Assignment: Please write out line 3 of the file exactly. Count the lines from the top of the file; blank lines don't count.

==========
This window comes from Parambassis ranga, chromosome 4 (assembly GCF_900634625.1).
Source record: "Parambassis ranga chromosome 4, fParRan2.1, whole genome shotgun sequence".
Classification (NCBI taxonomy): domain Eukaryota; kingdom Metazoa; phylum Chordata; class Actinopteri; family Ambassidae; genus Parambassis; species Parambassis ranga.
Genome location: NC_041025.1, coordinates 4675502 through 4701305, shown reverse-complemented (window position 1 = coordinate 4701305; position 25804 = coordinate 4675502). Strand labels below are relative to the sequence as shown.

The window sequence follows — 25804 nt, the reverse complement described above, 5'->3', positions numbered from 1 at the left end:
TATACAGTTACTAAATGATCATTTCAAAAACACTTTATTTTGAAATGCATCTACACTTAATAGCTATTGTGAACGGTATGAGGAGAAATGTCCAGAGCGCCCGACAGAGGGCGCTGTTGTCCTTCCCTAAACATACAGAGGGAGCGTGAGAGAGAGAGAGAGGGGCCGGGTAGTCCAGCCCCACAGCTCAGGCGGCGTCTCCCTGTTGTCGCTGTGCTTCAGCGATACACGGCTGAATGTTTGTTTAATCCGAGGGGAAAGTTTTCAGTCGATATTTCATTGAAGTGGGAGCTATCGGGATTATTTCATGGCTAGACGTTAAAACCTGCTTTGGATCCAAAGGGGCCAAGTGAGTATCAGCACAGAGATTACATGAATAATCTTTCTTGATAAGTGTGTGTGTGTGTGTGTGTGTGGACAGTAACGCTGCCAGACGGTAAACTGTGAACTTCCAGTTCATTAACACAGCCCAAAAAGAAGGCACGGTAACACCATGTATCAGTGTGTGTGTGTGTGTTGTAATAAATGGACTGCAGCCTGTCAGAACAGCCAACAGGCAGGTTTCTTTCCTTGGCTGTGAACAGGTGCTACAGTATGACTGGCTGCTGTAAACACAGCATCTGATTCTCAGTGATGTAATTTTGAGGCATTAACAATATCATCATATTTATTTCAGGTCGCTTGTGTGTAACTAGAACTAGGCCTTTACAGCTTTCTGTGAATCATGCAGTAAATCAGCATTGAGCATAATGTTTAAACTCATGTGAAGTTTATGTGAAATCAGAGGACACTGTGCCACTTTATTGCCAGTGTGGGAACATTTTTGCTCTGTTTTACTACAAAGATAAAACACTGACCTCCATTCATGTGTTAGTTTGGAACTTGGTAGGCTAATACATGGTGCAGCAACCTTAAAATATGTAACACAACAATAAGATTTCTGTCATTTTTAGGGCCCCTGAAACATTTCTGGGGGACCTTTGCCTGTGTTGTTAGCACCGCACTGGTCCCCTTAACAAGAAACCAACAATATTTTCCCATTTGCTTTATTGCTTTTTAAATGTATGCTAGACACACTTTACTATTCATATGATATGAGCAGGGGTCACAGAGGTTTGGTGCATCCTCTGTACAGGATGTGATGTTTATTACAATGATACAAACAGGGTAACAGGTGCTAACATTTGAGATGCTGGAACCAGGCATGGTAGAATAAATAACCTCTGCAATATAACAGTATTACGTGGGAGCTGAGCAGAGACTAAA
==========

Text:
Classification (NCBI taxonomy): domain Eukaryota; kingdom Metazoa; phylum Chordata; class Actinopteri; family Ambassidae; genus Parambassis; species Parambassis ranga.